A spring-planted crop of arugula, growing at our display gardens in Burlington, VT.
Once you’ve cultivated a taste for arugula, you’ll probably want to eat it as often as possible, dressed very simply.
Arugula (Eruca sativa) is a non-heading, peppery green, also known as rocket or roquette. Popular in Italian cuisine, it’s b [...]
If you’re going to be starting seeds indoors this springunder lights, on a windowsill or in a greenhouseyou don’t want to be using regular potting soil. It’s too heavy and dense for the delicate, hair-like roots of a newly-germinated seed.
The best soil mix for seed starting is not really soil at all. It’s a growing mediu [...]
Freshly dug parsnips
By the middle of March, the only food I’m still eating from last year’s garden are onions, shallots and garlic. I feel pretty good about that until I think about the fact that some lucky gardeners out there are digging parsnips right around now.
I love parsnips (roasted or roasted and then pureed), but have nev [...]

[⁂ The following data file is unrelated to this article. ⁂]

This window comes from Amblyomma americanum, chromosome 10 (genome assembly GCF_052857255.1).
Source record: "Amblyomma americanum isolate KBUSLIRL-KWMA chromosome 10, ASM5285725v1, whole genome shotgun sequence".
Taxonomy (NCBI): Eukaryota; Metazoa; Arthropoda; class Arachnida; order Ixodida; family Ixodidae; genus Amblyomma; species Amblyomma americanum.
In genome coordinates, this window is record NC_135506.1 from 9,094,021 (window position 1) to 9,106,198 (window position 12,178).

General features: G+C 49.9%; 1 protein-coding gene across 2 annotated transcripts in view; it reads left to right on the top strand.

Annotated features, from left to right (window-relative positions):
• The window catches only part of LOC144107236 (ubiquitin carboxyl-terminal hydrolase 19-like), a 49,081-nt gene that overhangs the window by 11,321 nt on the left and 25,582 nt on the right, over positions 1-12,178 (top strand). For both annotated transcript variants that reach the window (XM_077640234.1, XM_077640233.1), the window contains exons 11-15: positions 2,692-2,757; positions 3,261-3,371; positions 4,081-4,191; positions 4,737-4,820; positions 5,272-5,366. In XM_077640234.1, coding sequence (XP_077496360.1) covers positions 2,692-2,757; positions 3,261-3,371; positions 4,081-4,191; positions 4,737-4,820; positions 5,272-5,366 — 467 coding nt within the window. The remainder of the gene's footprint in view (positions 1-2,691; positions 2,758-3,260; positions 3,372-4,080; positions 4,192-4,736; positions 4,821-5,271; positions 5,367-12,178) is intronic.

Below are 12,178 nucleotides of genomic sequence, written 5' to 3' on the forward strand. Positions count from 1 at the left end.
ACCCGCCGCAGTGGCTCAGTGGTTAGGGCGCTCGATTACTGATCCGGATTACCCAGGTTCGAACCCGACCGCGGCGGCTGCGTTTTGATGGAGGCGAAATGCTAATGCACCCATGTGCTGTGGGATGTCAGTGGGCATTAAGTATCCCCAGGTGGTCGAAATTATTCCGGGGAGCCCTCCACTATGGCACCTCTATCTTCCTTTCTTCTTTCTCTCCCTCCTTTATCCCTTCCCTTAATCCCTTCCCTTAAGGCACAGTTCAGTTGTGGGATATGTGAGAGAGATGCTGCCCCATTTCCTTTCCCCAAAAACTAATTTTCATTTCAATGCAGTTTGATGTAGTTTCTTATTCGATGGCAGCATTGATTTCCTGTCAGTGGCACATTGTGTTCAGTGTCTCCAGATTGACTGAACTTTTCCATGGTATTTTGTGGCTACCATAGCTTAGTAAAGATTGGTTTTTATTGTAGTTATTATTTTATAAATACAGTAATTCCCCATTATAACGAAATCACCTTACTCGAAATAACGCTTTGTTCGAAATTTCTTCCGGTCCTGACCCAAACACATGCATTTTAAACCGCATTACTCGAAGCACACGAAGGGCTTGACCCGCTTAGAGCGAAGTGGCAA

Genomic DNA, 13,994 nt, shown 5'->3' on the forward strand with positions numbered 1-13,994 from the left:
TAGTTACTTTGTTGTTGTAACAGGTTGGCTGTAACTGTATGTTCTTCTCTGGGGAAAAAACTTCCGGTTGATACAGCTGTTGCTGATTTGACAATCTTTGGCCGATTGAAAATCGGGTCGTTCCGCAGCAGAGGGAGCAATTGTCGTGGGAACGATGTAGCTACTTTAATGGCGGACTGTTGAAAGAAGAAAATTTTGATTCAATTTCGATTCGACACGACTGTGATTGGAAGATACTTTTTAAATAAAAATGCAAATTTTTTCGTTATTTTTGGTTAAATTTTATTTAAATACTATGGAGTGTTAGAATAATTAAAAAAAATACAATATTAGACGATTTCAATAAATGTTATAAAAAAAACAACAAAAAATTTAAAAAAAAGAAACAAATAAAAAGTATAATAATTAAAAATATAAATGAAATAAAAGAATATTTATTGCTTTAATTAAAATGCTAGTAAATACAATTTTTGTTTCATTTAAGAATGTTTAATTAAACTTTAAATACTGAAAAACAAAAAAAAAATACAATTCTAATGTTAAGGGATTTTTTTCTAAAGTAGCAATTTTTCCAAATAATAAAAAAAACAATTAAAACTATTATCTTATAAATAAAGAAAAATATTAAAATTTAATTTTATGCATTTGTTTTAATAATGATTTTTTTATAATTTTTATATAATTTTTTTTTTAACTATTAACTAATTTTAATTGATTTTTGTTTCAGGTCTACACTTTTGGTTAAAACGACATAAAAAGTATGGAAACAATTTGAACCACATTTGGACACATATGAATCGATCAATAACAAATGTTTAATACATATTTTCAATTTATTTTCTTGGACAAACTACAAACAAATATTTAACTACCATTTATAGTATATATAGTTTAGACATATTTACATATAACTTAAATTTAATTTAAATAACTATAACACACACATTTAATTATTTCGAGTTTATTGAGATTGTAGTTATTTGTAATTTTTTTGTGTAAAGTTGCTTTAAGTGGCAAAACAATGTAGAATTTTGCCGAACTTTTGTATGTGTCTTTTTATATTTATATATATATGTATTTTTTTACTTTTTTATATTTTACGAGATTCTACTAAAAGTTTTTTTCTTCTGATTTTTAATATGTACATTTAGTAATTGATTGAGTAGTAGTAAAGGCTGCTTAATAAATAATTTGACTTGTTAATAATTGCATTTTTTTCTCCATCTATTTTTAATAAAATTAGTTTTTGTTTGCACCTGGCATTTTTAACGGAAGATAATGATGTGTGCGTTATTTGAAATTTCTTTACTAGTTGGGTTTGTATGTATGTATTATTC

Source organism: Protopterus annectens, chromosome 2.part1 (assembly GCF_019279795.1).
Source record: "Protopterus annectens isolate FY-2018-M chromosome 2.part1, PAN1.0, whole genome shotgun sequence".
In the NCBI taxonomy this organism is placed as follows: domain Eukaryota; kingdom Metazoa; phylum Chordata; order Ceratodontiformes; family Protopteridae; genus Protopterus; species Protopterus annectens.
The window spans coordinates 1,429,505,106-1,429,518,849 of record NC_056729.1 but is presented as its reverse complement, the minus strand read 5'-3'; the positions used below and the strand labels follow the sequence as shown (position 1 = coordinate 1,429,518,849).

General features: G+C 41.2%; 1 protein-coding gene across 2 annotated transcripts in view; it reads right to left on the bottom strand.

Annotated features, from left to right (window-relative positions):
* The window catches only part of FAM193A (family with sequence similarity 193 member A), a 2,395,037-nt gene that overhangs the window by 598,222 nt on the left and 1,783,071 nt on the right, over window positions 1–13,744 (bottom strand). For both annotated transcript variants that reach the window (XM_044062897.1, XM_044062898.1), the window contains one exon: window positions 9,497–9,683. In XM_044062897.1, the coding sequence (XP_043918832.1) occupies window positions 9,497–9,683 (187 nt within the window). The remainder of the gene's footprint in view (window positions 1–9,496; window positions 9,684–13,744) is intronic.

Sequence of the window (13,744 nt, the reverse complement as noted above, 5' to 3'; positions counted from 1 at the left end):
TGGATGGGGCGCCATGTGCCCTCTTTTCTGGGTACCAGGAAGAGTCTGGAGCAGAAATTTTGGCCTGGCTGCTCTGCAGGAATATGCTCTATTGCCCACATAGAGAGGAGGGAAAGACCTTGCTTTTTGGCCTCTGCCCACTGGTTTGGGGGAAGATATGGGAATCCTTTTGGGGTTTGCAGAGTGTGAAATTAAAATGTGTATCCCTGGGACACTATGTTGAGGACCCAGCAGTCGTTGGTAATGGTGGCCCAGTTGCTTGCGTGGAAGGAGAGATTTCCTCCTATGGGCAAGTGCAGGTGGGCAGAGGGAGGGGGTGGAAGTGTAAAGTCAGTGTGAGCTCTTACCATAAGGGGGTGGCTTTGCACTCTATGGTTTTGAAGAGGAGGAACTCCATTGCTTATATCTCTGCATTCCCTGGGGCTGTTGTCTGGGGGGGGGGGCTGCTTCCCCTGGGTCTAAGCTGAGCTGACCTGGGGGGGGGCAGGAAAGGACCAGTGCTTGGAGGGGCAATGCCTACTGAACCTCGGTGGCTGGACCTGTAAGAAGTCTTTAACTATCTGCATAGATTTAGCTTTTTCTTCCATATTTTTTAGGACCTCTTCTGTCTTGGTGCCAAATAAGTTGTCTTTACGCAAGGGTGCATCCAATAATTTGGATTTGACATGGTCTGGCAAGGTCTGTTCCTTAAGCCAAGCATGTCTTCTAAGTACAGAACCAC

Even though cold weather has arrived, the garden remains productive.
It’s mid-November here in zone 4, and there’s still plenty to eat in my vegetable garden. Most prolific and versatile is the arugula. I have been eating it almost every day since September and there’s still LOTS. I eat it raw as salad, chop [...]
After harvesting potatoes from my new bin, I started to think that setup — made from a three-bay compost bin — looked a lot like a coldframe. And the soil inside is better than any of the soil in my regular garden. So once the potatoes had been harvested, I seeded the area with a bunch of different cold-weather crops.
Front to ba [...]
What can you grow in a Grow Bag? As we discovered in our test gardens this summer, almost anything! When we started thinking about all the different vegetable crops that might benefit from the ideal growing conditions in a Grow Bag, carrots were right at the top of the list. All vegetables grow better in good soil, but there are some crops t [...]
My 4 x 8-ft. raised bed.
I love a neat garden that is intensively planted and incredibly productive. But I hate to plant microscopic seed, then go through the tedious process of thinning out the extras. Typically I waste a lot of seed when planting salad greens and carrots. And my back aches from thinning over-seeded beds. So, last year I was [...]